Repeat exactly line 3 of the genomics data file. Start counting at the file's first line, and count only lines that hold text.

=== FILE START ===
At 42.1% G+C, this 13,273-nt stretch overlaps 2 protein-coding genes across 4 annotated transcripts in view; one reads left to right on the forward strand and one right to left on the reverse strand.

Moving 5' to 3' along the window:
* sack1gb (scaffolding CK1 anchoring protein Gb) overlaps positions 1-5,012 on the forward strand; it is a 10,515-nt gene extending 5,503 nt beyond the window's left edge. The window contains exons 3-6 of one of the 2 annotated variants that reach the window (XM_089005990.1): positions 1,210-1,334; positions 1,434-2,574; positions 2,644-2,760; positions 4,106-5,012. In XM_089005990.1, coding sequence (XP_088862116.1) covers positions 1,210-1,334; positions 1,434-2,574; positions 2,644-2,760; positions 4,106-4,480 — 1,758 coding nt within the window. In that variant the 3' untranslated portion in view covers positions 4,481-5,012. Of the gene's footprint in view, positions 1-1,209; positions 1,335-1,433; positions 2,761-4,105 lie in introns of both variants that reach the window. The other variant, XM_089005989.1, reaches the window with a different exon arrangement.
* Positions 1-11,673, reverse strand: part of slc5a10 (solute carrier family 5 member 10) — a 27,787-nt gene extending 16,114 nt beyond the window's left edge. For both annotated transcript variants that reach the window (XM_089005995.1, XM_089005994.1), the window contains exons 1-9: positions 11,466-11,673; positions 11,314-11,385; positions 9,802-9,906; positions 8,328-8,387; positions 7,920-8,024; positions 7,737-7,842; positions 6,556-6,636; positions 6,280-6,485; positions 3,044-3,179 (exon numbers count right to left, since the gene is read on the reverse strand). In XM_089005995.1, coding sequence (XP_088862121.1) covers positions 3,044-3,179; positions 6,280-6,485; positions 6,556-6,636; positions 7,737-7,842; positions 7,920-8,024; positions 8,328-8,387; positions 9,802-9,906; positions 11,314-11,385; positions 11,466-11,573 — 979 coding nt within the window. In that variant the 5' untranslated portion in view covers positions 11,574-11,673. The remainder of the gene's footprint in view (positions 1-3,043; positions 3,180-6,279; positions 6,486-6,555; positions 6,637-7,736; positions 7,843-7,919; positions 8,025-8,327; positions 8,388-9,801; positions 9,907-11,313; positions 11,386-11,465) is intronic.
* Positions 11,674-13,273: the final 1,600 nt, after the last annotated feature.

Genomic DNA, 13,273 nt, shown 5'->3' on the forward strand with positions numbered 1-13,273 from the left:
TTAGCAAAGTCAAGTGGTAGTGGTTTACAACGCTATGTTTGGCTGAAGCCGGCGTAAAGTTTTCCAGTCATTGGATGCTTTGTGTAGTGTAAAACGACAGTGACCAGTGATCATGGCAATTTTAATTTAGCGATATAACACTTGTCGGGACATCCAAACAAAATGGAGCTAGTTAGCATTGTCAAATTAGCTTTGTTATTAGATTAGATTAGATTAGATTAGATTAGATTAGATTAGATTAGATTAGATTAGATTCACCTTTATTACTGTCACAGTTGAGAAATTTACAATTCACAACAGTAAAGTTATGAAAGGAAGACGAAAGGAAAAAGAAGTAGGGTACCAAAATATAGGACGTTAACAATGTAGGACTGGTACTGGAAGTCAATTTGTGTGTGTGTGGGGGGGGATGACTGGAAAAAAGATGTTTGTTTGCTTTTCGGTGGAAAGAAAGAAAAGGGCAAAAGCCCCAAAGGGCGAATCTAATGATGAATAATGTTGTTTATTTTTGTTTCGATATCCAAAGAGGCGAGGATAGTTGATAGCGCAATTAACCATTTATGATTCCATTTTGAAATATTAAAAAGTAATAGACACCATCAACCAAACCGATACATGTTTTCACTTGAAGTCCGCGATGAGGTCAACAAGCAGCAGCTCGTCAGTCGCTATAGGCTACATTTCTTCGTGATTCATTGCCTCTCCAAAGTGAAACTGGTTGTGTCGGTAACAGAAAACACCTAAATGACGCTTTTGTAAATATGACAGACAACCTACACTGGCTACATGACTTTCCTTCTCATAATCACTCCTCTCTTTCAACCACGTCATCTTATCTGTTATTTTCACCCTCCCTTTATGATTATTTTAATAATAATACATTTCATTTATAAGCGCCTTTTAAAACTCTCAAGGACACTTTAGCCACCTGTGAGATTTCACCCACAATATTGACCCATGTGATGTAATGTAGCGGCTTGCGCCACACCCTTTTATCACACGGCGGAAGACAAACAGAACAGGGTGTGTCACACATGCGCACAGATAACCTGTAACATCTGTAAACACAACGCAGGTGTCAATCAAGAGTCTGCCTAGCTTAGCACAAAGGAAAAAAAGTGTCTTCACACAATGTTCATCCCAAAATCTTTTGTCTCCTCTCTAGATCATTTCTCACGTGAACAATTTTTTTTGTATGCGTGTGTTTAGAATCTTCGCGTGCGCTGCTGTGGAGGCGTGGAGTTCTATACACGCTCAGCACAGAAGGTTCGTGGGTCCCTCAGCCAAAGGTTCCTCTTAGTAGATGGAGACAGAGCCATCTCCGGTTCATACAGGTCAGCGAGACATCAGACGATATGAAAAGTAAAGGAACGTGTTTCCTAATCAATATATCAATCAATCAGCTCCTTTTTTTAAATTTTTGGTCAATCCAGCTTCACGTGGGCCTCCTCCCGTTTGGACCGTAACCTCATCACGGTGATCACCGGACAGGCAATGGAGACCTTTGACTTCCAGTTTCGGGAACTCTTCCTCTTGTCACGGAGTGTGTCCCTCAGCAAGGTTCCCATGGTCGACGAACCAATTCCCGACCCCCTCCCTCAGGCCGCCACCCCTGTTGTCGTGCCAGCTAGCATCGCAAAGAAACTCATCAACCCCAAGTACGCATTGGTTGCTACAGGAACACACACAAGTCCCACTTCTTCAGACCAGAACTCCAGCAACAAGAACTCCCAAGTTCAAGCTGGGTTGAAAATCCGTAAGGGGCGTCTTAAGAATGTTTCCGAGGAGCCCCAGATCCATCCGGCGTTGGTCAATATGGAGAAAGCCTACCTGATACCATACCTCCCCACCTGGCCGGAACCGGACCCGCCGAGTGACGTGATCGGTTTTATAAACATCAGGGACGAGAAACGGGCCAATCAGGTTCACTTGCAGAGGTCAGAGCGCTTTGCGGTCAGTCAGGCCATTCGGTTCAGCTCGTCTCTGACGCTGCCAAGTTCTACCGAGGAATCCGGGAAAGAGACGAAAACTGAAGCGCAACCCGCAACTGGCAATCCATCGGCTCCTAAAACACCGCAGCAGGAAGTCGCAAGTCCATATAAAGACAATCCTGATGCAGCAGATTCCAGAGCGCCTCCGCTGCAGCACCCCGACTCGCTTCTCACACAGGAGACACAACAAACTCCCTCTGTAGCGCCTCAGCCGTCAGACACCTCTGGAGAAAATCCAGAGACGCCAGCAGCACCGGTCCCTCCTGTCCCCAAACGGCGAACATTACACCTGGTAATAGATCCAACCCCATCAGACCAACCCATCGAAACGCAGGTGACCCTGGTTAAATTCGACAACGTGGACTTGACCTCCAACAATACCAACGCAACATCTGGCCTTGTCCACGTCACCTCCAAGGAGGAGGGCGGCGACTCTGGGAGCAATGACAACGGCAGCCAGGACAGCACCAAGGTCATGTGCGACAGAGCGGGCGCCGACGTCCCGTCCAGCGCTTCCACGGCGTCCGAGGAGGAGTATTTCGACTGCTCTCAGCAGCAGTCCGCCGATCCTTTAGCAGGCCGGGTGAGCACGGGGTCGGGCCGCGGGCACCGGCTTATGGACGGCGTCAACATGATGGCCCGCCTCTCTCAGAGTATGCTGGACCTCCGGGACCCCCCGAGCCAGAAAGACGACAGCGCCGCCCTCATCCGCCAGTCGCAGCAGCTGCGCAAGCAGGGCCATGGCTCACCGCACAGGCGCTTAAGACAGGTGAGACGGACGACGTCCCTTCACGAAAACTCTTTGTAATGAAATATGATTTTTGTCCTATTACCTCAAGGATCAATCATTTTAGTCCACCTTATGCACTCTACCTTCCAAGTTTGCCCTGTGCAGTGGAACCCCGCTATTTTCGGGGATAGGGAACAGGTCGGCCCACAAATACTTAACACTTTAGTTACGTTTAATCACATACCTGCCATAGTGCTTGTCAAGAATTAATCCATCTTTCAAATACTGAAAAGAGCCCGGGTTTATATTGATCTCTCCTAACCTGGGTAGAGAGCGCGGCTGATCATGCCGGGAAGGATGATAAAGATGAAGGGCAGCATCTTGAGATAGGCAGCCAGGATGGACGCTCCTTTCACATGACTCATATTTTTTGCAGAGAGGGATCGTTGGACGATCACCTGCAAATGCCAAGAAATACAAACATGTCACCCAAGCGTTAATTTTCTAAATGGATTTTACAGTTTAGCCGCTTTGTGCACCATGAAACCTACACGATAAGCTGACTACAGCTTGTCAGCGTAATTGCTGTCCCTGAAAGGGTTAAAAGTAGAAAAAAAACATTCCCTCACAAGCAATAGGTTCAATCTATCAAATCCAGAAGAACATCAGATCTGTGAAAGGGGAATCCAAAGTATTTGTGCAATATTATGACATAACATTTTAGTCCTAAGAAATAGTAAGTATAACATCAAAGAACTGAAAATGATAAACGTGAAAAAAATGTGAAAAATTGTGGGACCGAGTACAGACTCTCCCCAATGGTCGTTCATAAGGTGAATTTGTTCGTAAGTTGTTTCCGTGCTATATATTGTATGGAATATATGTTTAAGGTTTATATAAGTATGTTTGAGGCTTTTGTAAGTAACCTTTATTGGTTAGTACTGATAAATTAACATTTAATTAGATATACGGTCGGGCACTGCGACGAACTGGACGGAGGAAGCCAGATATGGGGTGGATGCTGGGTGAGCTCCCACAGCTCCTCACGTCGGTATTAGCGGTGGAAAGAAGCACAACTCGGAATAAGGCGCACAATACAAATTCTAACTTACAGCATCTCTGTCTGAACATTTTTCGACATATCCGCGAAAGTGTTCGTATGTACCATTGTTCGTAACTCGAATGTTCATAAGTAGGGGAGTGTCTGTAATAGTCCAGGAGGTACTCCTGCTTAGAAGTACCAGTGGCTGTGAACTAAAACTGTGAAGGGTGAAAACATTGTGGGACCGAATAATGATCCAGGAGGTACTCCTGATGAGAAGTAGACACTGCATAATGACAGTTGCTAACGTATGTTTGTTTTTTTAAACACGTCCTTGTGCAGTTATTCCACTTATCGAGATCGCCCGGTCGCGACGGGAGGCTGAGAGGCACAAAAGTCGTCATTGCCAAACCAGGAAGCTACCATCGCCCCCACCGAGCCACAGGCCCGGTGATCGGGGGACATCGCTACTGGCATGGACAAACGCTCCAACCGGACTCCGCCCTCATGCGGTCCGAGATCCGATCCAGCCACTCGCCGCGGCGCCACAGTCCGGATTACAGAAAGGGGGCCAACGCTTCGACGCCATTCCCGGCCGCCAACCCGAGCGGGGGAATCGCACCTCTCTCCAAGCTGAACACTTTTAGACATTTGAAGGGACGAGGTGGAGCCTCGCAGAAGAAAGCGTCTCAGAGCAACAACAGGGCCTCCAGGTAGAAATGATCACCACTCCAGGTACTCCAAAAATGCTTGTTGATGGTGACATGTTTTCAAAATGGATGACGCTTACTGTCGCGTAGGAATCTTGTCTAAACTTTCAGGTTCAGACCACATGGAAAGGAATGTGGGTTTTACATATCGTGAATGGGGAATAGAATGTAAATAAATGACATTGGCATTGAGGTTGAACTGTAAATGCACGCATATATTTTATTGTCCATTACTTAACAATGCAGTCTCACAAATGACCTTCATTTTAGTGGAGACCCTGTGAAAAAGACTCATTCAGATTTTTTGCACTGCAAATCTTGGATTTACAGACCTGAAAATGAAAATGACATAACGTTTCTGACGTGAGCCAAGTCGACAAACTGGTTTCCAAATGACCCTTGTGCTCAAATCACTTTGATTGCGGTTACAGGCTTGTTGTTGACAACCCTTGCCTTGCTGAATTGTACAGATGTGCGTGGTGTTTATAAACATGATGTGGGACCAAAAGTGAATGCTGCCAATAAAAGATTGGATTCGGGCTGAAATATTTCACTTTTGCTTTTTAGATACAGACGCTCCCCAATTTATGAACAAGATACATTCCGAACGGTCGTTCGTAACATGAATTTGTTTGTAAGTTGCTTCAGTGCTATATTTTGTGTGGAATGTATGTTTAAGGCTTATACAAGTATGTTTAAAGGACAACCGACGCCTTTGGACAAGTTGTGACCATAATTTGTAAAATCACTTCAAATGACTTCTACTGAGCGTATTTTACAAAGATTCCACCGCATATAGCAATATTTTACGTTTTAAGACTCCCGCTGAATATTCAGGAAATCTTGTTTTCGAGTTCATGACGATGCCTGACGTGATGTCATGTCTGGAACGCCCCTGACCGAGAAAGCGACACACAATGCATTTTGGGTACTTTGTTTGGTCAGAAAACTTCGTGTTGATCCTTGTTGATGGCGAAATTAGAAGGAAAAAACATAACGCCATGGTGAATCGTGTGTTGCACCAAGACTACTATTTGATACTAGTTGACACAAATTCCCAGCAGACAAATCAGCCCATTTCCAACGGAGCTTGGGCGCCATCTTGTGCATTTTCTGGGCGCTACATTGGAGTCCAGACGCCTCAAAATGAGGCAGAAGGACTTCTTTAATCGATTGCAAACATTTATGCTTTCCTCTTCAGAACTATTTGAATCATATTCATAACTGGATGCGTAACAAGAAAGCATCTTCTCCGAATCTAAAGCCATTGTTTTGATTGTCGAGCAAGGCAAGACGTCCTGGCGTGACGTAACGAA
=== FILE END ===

* sack1gb (scaffolding CK1 anchoring protein Gb) overlaps positions 1-5,012 on the forward strand; it is a 10,515-nt gene extending 5,503 nt beyond the window's left edge. The window contains exons 3-6 of one of the 2 annotated variants that reach the window (XM_089005990.1): positions 1,210-1,334; positions 1,434-2,574; positions 2,644-2,760; positions 4,106-5,012. In XM_089005990.1, coding sequence (XP_088862116.1) covers positions 1,210-1,334; positions 1,434-2,574; positions 2,644-2,760; positions 4,106-4,480 — 1,758 coding nt within the window. In that variant the 3' untranslated portion in view covers positions 4,481-5,012. Of the gene's footprint in view, positions 1-1,209; positions 1,335-1,433; positions 2,761-4,105 lie in introns of both variants that reach the window. The other variant, XM_089005989.1, reaches the window with a different exon arrangement.